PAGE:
These were a device to enable people to settle land on whom they wished, whereby they transferred the land to trustees who were to hold it but allow a third party to ‘use’, profit from and bequeath, it. The third-party was often the original owner himself, who was now able to write a will leaving the use of the land to whomever he wanted. It was sometimes also used to avoid having to perform feudal service for the land because neither the original holder nor the trustees were in full possession of the land. The state tried to prevent this practice with the Statute of Uses of 1535/6. However, this proved so unpopular that the state subsequently gave people the right to bequeath land to whomsoever they wished by the Statute of Wills of 1540. Uses remained, however, like trusts, whereby a landowner could ensure continuity of land ownership within the family (preventing profligate heirs from mortgaging or selling the land) by creating a settlement by will or deed specifying the descent of the land, usually to the landowner’s wife, then their eldest son and his heirs or, failing any, the second son and his heirs, and so on. Such records of settlements can obviously provide a great deal of useful family history details.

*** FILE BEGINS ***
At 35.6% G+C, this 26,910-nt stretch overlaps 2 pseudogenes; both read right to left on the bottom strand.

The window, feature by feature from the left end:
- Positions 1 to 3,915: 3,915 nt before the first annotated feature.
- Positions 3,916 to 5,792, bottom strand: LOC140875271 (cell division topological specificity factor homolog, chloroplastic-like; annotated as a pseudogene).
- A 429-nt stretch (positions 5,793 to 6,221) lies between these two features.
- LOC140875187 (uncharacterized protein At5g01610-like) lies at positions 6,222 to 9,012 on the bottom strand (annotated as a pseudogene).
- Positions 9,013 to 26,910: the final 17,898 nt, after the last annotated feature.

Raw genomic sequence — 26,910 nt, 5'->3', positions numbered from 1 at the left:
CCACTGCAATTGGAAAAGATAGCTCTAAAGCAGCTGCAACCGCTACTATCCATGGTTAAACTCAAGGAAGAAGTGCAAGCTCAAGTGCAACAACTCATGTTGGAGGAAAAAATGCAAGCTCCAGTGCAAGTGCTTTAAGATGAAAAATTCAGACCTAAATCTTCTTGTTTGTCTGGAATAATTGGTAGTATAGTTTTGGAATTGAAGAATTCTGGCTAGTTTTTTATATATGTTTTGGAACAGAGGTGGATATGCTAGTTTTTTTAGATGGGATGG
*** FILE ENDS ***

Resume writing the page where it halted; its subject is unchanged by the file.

Deeds of bargain and sale started to be made after the Statute of person to another of 1535/6, as a secret transfer of land, or interest in land, from one person to another, in consideration for a sum of money. The sale created a use, which meant that the purchaser had the use of the land, but, because no ‘enfeoffment’ had taken place, the vendor still technically owned the land. The state responded in 1536 with the Statute of Enrolment, forcing bargain and sales to be enrolled at a court, so they were no longer secret.